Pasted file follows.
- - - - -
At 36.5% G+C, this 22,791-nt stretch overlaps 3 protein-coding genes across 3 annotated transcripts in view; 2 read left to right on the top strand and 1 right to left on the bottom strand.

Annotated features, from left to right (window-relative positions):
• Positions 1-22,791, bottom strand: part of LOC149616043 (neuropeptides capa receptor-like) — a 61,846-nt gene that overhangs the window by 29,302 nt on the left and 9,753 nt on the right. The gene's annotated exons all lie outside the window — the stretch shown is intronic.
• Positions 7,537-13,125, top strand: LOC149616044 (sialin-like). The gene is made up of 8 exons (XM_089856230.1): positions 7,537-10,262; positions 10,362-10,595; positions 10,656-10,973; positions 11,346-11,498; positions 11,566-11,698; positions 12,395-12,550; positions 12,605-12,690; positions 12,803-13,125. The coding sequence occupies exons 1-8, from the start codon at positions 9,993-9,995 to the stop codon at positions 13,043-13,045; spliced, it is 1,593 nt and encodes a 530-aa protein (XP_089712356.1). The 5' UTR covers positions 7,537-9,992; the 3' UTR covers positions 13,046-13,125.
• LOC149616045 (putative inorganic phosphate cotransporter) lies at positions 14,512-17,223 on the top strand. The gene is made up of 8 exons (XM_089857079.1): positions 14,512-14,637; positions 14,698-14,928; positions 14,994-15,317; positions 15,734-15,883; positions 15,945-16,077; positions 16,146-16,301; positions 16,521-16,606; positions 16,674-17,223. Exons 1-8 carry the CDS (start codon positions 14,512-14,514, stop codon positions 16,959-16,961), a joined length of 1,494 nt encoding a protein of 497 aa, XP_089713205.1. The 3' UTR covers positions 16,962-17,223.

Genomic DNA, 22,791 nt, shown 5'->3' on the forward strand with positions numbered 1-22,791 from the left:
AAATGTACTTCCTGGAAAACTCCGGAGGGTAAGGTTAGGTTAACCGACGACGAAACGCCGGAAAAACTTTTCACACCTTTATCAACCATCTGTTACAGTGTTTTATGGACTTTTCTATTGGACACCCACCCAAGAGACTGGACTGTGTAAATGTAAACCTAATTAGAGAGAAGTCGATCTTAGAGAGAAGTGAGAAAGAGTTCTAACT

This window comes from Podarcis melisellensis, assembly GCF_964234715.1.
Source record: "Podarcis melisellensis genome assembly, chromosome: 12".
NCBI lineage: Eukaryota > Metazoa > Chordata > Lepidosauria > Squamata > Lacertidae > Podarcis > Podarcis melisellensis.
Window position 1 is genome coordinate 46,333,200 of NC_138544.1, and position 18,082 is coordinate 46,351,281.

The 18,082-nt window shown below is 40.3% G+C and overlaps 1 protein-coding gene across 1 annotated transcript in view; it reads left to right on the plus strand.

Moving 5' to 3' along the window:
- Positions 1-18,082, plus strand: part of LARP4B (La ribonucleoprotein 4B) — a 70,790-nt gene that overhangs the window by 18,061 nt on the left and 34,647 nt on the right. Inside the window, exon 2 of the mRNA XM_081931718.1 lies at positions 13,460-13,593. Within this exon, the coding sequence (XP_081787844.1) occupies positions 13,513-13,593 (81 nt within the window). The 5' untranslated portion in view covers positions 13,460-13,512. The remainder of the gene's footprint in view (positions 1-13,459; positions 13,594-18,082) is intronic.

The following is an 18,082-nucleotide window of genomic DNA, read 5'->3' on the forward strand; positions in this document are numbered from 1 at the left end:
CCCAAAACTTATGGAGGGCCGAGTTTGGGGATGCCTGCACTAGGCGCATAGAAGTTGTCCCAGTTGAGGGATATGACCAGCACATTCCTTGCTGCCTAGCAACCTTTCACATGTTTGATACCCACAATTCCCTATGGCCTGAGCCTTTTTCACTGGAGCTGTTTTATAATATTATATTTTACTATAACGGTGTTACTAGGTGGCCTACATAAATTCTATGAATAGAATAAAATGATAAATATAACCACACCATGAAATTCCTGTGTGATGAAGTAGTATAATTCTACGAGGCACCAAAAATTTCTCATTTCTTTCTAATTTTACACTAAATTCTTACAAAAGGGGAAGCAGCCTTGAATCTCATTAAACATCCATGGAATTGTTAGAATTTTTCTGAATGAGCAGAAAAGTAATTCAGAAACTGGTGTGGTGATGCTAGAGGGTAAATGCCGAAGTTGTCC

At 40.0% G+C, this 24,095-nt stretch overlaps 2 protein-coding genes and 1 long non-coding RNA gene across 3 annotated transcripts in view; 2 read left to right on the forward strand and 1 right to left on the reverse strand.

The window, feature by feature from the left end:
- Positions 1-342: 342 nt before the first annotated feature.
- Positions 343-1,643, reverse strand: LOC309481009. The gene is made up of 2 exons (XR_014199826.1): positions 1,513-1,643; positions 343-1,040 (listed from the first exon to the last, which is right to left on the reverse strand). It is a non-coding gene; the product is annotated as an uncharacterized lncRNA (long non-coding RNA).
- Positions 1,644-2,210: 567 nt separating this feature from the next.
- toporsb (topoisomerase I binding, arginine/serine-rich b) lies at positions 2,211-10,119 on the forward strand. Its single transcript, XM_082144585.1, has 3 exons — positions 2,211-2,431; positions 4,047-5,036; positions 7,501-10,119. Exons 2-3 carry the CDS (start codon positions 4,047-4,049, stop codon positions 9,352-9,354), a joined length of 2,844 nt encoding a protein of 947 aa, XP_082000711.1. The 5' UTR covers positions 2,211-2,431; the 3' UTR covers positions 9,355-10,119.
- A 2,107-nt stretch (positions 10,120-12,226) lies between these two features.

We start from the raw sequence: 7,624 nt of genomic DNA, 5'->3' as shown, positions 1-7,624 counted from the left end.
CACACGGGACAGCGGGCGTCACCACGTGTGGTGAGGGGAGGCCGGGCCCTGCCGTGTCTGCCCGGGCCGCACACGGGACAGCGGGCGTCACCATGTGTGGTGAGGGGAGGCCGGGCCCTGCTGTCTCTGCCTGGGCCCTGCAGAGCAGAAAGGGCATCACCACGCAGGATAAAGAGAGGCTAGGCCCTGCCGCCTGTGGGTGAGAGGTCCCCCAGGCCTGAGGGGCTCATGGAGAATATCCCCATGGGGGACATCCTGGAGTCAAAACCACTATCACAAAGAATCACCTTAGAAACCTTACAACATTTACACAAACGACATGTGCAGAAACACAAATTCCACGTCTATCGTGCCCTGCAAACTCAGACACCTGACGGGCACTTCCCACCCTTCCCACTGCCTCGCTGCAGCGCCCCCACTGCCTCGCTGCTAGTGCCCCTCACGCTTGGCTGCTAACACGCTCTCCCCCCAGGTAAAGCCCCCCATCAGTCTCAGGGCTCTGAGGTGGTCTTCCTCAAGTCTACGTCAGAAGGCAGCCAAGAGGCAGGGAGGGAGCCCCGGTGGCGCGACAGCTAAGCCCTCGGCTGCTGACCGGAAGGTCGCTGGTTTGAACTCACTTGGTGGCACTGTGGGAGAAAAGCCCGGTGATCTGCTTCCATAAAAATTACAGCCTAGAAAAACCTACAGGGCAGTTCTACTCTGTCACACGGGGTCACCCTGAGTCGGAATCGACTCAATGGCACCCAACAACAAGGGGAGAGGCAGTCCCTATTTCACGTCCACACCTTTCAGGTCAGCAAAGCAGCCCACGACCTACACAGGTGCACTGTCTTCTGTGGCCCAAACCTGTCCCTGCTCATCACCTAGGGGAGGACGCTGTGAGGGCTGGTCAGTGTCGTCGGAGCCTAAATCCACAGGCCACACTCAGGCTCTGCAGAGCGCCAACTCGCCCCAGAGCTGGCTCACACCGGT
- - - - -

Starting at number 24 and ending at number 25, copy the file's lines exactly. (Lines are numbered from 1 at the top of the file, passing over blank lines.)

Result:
We start from the raw sequence: 7,624 nt of genomic DNA, 5'->3' as shown, positions 1-7,624 counted from the left end.
CACACGGGACAGCGGGCGTCACCACGTGTGGTGAGGGGAGGCCGGGCCCTGCCGTGTCTGCCCGGGCCGCACACGGGACAGCGGGCGTCACCATGTGTGGTGAGGGGAGGCCGGGCCCTGCTGTCTCTGCCTGGGCCCTGCAGAGCAGAAAGGGCATCACCACGCAGGATAAAGAGAGGCTAGGCCCTGCCGCCTGTGGGTGAGAGGTCCCCCAGGCCTGAGGGGCTCATGGAGAATATCCCCATGGGGGACATCCTGGAGTCAAAACCACTATCACAAAGAATCACCTTAGAAACCTTACAACATTTACACAAACGACATGTGCAGAAACACAAATTCCACGTCTATCGTGCCCTGCAAACTCAGACACCTGACGGGCACTTCCCACCCTTCCCACTGCCTCGCTGCAGCGCCCCCACTGCCTCGCTGCTAGTGCCCCTCACGCTTGGCTGCTAACACGCTCTCCCCCCAGGTAAAGCCCCCCATCAGTCTCAGGGCTCTGAGGTGGTCTTCCTCAAGTCTACGTCAGAAGGCAGCCAAGAGGCAGGGAGGGAGCCCCGGTGGCGCGACAGCTAAGCCCTCGGCTGCTGACCGGAAGGTCGCTGGTTTGAACTCACTTGGTGGCACTGTGGGAGAAAAGCCCGGTGATCTGCTTCCATAAAAATTACAGCCTAGAAAAACCTACAGGGCAGTTCTACTCTGTCACACGGGGTCACCCTGAGTCGGAATCGACTCAATGGCACCCAACAACAAGGGGAGAGGCAGTCCCTATTTCACGTCCACACCTTTCAGGTCAGCAAAGCAGCCCACGACCTACACAGGTGCACTGTCTTCTGTGGCCCAAACCTGTCCCTGCTCATCACCTAGGGGAGGACGCTGTGAGGGCTGGTCAGTGTCGTCGGAGCCTAAATCCACAGGCCACACTCAGGCTCTGCAGAGCGCCAACTCGCCCCAGAGCTGGCTCACACCGGT